Speaking to the Charlotte Rotary Club last month, Republican Pat McCrory cited one effect of having a double-digit lead in North Carolinas gubernatorial polls.
Ive got a lot of new friends, he announced.
If McCrory or Democrat Walter Dalton wins the governors race Tuesday, each would scramble to put together an administration before their swearing-in in January. New friends and old could vie for positions.
Allies have been quietly planning a transition to a McCrory administration.
Were all obviously being very cautious and not doing very much until after the election, Ed McMahan, a former state legislator from Charlotte, said Friday. I think everybody would understand that either one of the candidates would be doing some planning but everythings being put on hold until after the election.
Dalton, the lieutenant governor, doesnt have even an informal transition team, said spokesman Schorr Johnson. He could put one together within days, Johnson said. He knows what he wants to do and how he would do it.
Dalton is no stranger to state government. He has been in office for four years and served in the state Senate for 12 years before that.
McCrory, a former Charlotte mayor, would have a steeper learning curve. And while Democrats have run state government for the past 20 years, Republicans have been out of power and executive branch leadership opportunities since 1992.
Its been long enough now since we had any Republican administration in Raleigh, said former Gov. Jim Holshouser, who in 1972 became the first Republican governor of the 20th century. Hes about starting from scratch like I did. At the same time, there are more Republicans who know their way around the executive branch than there were before.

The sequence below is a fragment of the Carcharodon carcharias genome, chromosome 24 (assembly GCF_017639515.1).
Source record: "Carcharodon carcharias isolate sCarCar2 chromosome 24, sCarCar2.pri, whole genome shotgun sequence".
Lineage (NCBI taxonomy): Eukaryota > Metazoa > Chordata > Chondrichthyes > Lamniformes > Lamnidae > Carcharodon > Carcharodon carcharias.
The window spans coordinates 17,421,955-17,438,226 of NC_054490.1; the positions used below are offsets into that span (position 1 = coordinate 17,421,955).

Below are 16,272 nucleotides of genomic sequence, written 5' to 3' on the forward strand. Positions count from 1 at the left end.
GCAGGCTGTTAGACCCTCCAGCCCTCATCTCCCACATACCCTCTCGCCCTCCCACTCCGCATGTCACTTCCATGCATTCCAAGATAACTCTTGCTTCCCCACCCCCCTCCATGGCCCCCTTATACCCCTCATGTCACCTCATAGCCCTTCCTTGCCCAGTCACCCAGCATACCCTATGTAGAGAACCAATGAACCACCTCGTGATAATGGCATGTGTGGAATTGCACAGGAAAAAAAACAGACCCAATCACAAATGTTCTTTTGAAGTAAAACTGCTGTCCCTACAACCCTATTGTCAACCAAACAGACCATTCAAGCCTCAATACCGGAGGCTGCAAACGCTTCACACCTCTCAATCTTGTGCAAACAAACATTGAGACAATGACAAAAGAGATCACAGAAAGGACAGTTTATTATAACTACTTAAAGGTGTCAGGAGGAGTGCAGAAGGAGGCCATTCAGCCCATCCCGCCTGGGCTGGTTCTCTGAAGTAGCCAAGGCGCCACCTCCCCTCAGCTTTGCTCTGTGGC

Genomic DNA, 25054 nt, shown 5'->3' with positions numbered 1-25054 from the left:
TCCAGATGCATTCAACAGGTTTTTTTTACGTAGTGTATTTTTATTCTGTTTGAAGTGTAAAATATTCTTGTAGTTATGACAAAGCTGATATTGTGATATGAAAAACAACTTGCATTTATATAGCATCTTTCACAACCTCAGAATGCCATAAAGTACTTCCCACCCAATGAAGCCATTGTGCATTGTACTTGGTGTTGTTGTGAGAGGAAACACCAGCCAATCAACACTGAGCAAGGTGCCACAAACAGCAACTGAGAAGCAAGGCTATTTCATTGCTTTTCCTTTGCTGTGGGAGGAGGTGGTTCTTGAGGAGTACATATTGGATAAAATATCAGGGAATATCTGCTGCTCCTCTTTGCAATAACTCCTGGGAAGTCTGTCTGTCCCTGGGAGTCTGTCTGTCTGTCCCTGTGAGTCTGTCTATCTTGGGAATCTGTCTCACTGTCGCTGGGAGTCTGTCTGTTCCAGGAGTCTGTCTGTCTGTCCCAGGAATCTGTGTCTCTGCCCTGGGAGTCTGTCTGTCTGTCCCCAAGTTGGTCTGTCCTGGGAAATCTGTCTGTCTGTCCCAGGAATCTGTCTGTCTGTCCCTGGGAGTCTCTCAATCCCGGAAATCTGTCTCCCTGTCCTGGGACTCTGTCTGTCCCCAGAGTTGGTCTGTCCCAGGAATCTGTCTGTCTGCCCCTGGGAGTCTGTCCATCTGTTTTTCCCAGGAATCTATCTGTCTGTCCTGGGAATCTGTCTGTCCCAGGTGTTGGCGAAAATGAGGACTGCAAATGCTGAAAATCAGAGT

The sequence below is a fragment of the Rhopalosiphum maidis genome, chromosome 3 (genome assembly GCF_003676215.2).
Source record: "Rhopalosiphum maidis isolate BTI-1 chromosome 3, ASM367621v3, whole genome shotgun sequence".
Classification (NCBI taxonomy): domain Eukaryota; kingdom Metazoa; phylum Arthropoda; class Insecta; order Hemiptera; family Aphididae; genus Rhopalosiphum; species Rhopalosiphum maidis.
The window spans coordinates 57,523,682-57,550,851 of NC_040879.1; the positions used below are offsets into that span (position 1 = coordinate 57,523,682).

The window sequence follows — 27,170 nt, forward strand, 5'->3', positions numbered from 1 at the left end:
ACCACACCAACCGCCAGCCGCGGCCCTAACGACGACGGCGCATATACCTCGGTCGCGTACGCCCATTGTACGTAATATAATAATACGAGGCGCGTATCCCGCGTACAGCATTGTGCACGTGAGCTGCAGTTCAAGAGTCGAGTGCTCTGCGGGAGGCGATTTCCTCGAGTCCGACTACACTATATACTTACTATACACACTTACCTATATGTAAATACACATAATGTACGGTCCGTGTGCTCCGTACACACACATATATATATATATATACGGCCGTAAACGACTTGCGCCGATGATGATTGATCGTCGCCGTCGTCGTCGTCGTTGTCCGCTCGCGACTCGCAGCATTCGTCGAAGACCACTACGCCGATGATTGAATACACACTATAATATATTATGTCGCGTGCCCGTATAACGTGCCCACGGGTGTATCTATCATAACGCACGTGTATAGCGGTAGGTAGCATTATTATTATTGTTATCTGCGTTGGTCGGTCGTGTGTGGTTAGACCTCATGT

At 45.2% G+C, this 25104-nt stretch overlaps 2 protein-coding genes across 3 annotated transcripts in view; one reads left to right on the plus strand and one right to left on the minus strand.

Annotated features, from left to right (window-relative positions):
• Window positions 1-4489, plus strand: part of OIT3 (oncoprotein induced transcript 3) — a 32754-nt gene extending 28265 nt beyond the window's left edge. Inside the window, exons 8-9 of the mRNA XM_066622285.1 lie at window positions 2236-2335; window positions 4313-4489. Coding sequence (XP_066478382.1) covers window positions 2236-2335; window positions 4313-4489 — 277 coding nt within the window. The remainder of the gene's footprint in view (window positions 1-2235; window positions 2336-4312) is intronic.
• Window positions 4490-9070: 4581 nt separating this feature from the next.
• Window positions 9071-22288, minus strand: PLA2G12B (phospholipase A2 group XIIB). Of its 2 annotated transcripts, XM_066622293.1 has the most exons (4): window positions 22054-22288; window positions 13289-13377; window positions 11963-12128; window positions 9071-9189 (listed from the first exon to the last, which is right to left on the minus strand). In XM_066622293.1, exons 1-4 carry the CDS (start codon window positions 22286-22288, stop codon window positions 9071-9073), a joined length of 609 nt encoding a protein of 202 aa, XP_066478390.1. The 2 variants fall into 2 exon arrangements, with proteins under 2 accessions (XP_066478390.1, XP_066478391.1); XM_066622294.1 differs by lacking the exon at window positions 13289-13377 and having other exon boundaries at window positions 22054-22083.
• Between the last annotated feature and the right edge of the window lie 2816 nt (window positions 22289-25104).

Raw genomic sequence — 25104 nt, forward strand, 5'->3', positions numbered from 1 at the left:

Holshousers secretary of human resources was Phil Kirk. In 1984, eight years after Holshouser left office, Kirk was quietly planning the transition of another Republican, Jim Martin. For weeks, he scribbled names in a spiral notebook. When Martin was elected, some of those names became Cabinet secretaries.
A governors success and failure by and large is determined by the people he brings into government, said Kirk, who went on to serve in key posts under Martin.
Martin himself has had brief conversations with McCrory recently. His advice: That he needed a balance of talent that would include some people with experience running large departments of state government. Not that many are left from my administration, but there are a couple.
Martin, a former Mecklenburg County commissioner who lived in Lake Norman, found some Charlotte-area talent like banker C.C. Cameron. But he also reached across the state.
McMahan and former Charlotte City Council member John Lassiter, a McCrory confidant, are among those quietly analyzing the steps to a transition. Theyre apparently hearing from more than a few people interested in joining a new administration.
If my phone calls are any indication, every Republican in North Carolina (is interested), said McCrory strategist Jack Hawke, himself a veteran of the Holshouser and Martin administrations. Were just being inundated.
At least two GOP legislators wouldnt mind a call.
I certainly stand ready to give him my point of view on North Carolina issues and some of the broader appropriation issues, said Rep. Nelson Dollar of Wake County, who has developed an expertise on health care issues as chair of the House Health and Human Services Committee.
Rep. Ric Killian of Charlotte said that if McCrory wins, I would love to have that conversation with him.
There are many areas I think I could add value to our state government, said Killian, an Army veteran who helped shape policy on transportation issues.
Neither the candidate nor his advisers are willing to name potential members of a McCrory administration. At least not yet.
Hes not going to start from scratch, but neither is he measuring the drapes in the mansion, said Hawke. By the end of the week of the election, hell have a full transition team in place. Nobody has to worry about him being ready.